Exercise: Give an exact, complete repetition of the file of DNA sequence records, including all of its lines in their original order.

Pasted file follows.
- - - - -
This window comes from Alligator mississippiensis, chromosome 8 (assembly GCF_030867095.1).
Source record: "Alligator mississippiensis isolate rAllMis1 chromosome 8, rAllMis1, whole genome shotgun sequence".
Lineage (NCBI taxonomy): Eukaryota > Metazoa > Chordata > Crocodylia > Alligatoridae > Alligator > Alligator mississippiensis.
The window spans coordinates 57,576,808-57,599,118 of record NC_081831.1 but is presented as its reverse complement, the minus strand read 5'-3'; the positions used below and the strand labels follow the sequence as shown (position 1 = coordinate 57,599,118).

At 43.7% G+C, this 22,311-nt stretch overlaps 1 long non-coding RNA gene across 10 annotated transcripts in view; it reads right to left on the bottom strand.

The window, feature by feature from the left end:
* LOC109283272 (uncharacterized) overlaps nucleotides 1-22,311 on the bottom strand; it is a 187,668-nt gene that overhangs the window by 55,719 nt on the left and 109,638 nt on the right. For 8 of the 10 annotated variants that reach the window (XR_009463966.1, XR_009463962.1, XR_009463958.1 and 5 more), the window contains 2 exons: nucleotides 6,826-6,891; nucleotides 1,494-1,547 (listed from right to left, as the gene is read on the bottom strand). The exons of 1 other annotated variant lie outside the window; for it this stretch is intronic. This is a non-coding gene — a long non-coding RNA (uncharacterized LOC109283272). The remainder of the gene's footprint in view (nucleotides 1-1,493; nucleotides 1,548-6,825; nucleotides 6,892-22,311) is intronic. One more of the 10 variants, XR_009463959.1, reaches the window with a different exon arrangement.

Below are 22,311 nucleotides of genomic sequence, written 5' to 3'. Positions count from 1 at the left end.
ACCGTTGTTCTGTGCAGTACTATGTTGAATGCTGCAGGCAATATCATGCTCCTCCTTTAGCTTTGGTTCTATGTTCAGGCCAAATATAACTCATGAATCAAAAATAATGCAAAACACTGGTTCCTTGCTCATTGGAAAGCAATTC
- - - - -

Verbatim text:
This window comes from Alligator mississippiensis, chromosome 8 (assembly GCF_030867095.1).
Source record: "Alligator mississippiensis isolate rAllMis1 chromosome 8, rAllMis1, whole genome shotgun sequence".
Lineage (NCBI taxonomy): Eukaryota > Metazoa > Chordata > Crocodylia > Alligatoridae > Alligator > Alligator mississippiensis.
The window spans coordinates 57,576,808-57,599,118 of record NC_081831.1 but is presented as its reverse complement, the minus strand read 5'-3'; the positions used below and the strand labels follow the sequence as shown (position 1 = coordinate 57,599,118).

At 43.7% G+C, this 22,311-nt stretch overlaps 1 long non-coding RNA gene across 10 annotated transcripts in view; it reads right to left on the bottom strand.

The window, feature by feature from the left end:
* LOC109283272 (uncharacterized) overlaps nucleotides 1-22,311 on the bottom strand; it is a 187,668-nt gene that overhangs the window by 55,719 nt on the left and 109,638 nt on the right. For 8 of the 10 annotated variants that reach the window (XR_009463966.1, XR_009463962.1, XR_009463958.1 and 5 more), the window contains 2 exons: nucleotides 6,826-6,891; nucleotides 1,494-1,547 (listed from right to left, as the gene is read on the bottom strand). The exons of 1 other annotated variant lie outside the window; for it this stretch is intronic. This is a non-coding gene — a long non-coding RNA (uncharacterized LOC109283272). The remainder of the gene's footprint in view (nucleotides 1-1,493; nucleotides 1,548-6,825; nucleotides 6,892-22,311) is intronic. One more of the 10 variants, XR_009463959.1, reaches the window with a different exon arrangement.

Below are 22,311 nucleotides of genomic sequence, written 5' to 3'. Positions count from 1 at the left end.
ACCGTTGTTCTGTGCAGTACTATGTTGAATGCTGCAGGCAATATCATGCTCCTCCTTTAGCTTTGGTTCTATGTTCAGGCCAAATATAACTCATGAATCAAAAATAATGCAAAACACTGGTTCCTTGCTCATTGGAAAGCAATTC